Description Herakles is depicted on this black-figure lekythos with his usual attributes, the lion skin and the club, which he holds in his right hand, and a quiver. He is facing right, grasping an Amazon who tries to escape from him, though she turns her head to face him. There is an Amazon on each side of this duel. One runs away from Herakles, while the other runs toward his captive, as if coming to her aid. All three are similarly dressed; two carry spears; one has no shield. Herakles' ninth labor for King Eurytheus required him to retrieve the girdle of the queen of the Amazons. While the queen at first willingly acceded to Herakles' request, the goddess Hera spread a rumor among the Amazons that Herakles intended to kidnap their queen; when the Amazons attacked him, Herakles killed her and made off with her girdle. This theme was a common subject on vases depicting the Amazons, and one of the most frequently recurring subjects on vases portraying Herakles and his labors. In vase-painting the Amazon queen is usually named Andromache (she is more often named Hippolyte in the literary evidence), and the girdle itself is usually not depicted until after the 6th century.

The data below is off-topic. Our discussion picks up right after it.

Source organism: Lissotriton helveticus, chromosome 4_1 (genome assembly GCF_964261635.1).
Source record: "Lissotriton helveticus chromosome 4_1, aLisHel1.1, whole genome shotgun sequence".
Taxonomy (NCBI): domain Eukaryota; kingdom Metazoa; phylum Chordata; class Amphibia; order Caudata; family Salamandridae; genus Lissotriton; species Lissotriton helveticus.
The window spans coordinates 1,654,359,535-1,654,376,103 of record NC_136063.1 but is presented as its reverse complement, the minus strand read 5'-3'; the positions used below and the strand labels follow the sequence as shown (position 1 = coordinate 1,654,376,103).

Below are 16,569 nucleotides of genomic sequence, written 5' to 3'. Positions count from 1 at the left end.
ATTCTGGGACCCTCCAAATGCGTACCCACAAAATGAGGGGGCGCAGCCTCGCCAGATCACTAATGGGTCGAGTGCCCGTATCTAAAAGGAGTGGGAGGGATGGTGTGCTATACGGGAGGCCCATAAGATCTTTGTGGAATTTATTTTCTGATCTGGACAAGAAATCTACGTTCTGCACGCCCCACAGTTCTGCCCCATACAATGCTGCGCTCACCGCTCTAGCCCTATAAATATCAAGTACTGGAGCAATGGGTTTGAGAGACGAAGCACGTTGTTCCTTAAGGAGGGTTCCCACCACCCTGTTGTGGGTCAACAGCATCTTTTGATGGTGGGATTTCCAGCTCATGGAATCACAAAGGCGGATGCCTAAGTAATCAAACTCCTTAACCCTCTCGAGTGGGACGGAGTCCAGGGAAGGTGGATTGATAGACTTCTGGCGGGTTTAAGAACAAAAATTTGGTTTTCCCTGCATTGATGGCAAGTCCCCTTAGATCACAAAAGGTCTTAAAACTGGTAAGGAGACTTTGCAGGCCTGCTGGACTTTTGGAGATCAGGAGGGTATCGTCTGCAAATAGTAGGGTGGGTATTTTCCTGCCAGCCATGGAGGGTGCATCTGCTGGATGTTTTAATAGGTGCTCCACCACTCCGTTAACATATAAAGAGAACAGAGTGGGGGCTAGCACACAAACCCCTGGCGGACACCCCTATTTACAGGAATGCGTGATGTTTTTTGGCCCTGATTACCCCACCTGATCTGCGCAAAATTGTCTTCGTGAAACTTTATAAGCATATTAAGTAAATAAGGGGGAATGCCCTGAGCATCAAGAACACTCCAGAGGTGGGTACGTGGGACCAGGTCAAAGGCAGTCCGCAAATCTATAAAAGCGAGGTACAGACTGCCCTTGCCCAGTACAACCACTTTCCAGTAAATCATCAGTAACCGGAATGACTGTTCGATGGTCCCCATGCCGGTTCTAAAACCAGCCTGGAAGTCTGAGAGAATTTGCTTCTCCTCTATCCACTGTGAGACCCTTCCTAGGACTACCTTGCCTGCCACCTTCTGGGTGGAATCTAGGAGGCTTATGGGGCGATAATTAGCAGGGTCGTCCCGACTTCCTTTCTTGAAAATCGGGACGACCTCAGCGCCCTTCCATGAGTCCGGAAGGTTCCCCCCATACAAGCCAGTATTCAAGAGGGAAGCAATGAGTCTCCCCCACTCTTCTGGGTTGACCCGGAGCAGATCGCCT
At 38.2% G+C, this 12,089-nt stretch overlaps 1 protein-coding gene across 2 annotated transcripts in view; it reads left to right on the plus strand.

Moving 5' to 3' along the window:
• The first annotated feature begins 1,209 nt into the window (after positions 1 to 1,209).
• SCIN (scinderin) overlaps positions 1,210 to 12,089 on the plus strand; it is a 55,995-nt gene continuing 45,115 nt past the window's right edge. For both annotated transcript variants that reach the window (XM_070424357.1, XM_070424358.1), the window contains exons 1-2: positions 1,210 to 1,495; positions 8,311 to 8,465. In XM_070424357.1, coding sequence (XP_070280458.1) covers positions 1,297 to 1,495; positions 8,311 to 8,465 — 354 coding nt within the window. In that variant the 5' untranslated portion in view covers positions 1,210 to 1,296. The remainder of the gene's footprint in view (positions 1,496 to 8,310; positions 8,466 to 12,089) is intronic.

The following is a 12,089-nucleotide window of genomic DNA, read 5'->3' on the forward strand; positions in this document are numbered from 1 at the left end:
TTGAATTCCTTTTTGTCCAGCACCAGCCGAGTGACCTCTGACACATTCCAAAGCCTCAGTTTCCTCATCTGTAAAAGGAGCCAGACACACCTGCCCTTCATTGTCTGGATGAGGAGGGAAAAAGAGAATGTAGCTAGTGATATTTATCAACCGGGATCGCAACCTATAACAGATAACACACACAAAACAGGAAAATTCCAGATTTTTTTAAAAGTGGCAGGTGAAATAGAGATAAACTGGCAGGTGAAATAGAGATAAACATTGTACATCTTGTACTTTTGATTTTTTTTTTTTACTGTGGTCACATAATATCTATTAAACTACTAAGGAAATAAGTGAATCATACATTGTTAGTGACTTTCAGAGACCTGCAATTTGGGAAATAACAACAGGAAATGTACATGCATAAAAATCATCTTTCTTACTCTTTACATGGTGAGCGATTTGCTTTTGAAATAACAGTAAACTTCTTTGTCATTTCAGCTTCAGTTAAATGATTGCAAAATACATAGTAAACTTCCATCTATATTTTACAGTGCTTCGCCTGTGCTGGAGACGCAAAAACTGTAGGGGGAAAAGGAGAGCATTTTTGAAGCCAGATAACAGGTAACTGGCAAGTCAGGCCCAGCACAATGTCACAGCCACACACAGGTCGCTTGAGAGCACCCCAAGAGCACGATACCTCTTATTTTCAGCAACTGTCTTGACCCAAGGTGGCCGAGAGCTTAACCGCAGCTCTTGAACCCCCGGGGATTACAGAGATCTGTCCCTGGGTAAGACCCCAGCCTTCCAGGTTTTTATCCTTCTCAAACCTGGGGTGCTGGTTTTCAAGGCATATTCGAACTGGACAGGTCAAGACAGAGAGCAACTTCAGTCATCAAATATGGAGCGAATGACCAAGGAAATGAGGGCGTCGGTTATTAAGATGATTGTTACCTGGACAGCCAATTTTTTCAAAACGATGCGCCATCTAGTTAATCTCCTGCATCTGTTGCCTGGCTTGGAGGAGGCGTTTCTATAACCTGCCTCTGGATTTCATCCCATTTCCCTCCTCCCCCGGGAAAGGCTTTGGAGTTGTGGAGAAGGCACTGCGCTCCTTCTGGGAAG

|12/31/1969||Treatment||technical analysis; stabilized; loss compensation|
- Heroes: Mortals and Myths in Ancient Greece. The Walters Art Museum, Baltimore; Frist Center for the Visual Arts, Nashville; San Diego Museum Of Art, San Diego; Alexander S. Onassis Public Benefit Foundation (USA), New York. 2009-2011.
Provenance Joseph Brummer, New York [date and mode of acquisition unknown]; Henry Walters, Baltimore, 1924, by purchase; Walters Art Museum, 1931, by bequest.
Credit Acquired by Henry Walters, 1924
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